In my very unofficial poll of Serbians, most seem unconcerned about the arrest. Two said that Karadžic had ties to organized crime and they were happy he was finally arrested. A taxi driver wanted to forget about the past and have Serbia concentrate on improving its economy.

I need to read more about the break up of Yugoslavia before I can have an opinion. It was a very difficult and chaotic time for a nation to break up as well as the Communist form of government. I would like to see all sides articulate their actions. I also think the trial should take place here in the Balkans and not in the Hague. An clear documentation of what happened needs to completed so the people of the ex-Yugoslavia can reflect and learn from what happened.

Karadžic flew to the Hague yesterday, so we will surely be hearing more about his years of being a fugitive. It is very unclear as to who arrested him and who supported him during his time on the run.

The New York Times has three interviews with journalists about the arrest. All three have met the ex-Bosnian Serb president and have authored books about that breakup of Yugoslavia.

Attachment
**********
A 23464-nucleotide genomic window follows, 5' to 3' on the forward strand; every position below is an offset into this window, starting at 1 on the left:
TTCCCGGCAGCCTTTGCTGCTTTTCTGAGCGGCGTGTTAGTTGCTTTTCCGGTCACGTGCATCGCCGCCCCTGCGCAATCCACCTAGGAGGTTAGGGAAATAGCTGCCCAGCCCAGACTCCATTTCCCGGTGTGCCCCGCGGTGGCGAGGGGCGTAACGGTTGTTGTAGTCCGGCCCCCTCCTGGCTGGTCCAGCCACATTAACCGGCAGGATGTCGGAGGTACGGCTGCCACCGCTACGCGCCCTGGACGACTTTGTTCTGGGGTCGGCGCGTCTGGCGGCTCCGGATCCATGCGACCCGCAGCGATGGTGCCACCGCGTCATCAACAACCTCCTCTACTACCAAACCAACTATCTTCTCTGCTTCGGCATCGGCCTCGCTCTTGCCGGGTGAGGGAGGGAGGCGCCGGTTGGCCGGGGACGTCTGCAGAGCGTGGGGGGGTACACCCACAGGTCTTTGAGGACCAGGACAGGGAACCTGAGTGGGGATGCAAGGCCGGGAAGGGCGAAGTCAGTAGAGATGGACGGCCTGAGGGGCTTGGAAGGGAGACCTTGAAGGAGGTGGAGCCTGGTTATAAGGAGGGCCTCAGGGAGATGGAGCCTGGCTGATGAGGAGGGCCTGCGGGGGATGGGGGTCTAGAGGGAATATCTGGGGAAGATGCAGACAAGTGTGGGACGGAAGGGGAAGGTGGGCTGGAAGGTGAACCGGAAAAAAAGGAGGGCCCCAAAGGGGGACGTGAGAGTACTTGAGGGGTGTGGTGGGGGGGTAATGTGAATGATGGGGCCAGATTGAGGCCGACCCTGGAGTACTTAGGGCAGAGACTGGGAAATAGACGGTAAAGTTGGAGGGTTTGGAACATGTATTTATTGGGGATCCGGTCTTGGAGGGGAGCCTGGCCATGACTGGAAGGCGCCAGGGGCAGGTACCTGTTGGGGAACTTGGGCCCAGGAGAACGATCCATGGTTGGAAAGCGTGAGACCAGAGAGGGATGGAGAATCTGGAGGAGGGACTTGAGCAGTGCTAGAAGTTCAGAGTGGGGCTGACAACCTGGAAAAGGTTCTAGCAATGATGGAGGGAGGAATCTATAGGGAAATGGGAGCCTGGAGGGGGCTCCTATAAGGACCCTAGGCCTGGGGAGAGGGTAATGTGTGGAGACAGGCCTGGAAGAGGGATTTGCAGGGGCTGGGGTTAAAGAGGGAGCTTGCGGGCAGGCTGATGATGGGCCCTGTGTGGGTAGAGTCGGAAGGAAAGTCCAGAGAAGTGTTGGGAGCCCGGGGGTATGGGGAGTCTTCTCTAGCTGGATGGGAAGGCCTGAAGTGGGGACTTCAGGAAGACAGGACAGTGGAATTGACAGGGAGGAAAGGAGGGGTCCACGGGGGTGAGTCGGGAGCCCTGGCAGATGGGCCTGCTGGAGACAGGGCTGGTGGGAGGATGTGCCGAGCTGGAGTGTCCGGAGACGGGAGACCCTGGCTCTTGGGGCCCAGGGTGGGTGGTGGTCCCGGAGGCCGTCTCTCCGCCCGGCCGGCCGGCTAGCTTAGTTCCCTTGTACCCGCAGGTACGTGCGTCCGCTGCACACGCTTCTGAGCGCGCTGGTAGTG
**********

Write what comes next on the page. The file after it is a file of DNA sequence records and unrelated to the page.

Arrest of Karadzic

Protest , originally uploaded by bill kralovec.

We happened to be downtown today at the same time the protest march was coming around. Above is the front of the group that was marching through the streets of Belgrade. Our taxi was diverted by police and I snapped this photo through the window. There were many policemen all decked out in riot gear, but it was quite civilized and peaceful. We were on our way to dinner to Pizza Hut which is downtown, but we decided it best to get back to our neighborhood of Senjak to find something to eat.

The protesters are against the arrest of Radovan Karadzic. He was the first President of the Republic Srpska. The Republic Srpska is the Serbian half of the nation of Bosnia & Herzogovina. Mr. Karadzic has been a fugitive from the International Criminal Tribunal for the former Yugoslavia since 1995. He is the 44th Serb to be brought to the ICTY. He is charged with 10 counts of various war crimes from his time leading the war effort in Bosnia from 1992-95.